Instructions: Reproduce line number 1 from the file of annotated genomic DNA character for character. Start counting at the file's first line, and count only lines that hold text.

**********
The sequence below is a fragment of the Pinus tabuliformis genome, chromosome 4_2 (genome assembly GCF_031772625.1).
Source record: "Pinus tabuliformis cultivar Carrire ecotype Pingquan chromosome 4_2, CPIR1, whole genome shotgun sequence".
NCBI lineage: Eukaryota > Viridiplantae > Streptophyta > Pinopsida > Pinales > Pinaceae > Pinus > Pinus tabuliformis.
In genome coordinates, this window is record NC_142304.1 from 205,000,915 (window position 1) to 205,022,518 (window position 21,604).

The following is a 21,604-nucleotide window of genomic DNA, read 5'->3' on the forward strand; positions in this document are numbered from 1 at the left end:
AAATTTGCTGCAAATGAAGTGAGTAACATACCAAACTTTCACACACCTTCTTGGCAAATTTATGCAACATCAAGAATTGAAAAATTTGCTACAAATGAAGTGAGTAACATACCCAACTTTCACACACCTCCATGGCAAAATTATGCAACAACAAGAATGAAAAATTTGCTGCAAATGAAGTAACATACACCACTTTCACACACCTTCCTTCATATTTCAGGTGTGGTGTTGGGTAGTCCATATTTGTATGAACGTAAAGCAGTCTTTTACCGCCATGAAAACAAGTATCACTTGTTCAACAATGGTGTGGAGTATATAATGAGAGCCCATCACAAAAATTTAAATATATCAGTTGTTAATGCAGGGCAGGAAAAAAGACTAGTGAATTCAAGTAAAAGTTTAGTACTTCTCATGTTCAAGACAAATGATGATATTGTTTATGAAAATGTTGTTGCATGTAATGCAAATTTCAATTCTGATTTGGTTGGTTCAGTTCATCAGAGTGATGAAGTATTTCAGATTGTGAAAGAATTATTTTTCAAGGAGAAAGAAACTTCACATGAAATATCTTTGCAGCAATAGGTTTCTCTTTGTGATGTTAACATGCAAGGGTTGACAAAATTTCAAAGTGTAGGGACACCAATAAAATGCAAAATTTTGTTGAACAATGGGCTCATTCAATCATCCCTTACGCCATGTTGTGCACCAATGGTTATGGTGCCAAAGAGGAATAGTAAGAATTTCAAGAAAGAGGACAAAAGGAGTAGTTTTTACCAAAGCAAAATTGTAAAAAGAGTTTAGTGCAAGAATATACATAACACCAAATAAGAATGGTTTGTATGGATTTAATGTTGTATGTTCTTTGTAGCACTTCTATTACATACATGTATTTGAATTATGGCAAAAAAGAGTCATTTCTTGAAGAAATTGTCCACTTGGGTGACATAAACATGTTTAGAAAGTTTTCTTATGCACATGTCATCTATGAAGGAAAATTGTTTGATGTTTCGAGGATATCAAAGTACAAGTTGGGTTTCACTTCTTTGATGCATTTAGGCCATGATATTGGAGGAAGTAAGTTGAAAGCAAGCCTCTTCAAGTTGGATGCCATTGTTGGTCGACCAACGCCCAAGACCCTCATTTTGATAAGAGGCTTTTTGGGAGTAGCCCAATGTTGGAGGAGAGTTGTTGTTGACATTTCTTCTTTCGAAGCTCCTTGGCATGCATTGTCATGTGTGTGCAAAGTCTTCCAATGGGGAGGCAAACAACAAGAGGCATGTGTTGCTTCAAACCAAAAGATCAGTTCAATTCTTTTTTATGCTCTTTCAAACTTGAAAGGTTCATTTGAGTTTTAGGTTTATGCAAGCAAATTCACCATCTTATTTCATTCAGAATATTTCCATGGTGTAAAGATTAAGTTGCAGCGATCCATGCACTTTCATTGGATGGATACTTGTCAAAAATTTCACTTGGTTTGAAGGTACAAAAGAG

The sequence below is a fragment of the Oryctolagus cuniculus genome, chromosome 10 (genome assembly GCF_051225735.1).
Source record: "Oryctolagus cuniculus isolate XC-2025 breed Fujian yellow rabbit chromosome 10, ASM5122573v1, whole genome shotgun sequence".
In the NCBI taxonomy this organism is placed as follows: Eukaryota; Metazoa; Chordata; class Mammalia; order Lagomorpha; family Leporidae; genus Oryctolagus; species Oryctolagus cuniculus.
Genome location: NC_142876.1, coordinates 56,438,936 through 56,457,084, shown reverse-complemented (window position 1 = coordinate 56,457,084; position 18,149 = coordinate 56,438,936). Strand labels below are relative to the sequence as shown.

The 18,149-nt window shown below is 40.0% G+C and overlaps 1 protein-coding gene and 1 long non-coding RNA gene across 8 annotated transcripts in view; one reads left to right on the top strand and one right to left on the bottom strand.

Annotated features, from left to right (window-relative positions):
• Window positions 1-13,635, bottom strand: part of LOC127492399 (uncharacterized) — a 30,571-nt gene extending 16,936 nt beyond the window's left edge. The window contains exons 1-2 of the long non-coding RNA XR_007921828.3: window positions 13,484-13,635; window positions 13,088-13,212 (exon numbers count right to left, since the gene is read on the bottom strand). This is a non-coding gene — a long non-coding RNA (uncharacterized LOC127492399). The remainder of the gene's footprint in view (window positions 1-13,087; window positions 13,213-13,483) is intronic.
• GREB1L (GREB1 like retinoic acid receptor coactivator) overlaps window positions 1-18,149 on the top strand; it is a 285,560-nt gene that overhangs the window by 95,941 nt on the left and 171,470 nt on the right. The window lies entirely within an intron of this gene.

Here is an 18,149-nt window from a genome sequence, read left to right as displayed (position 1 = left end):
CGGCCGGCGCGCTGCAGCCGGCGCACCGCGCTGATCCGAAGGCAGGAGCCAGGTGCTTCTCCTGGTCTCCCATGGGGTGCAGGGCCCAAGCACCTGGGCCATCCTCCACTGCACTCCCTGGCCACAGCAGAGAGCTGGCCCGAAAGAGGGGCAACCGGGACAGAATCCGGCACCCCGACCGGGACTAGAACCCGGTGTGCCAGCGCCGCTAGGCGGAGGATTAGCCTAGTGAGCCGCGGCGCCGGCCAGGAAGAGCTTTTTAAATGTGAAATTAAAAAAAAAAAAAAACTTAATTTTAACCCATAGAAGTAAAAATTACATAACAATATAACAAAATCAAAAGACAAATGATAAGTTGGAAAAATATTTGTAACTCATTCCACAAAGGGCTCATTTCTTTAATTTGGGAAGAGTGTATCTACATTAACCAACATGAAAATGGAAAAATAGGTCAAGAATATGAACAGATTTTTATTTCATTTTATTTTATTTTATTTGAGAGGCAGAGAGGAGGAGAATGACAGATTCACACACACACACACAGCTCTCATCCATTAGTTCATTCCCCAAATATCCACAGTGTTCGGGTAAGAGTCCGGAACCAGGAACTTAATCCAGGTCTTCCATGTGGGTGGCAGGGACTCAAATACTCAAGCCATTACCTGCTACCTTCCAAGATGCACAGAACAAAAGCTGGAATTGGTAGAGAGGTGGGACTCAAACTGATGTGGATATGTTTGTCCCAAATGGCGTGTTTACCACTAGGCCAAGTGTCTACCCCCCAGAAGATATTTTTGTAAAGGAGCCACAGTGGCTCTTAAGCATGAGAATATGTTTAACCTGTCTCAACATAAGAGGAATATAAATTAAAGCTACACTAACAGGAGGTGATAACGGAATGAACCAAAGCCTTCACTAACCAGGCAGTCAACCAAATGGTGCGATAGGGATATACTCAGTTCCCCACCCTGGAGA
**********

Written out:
The sequence below is a fragment of the Pinus tabuliformis genome, chromosome 4_2 (genome assembly GCF_031772625.1).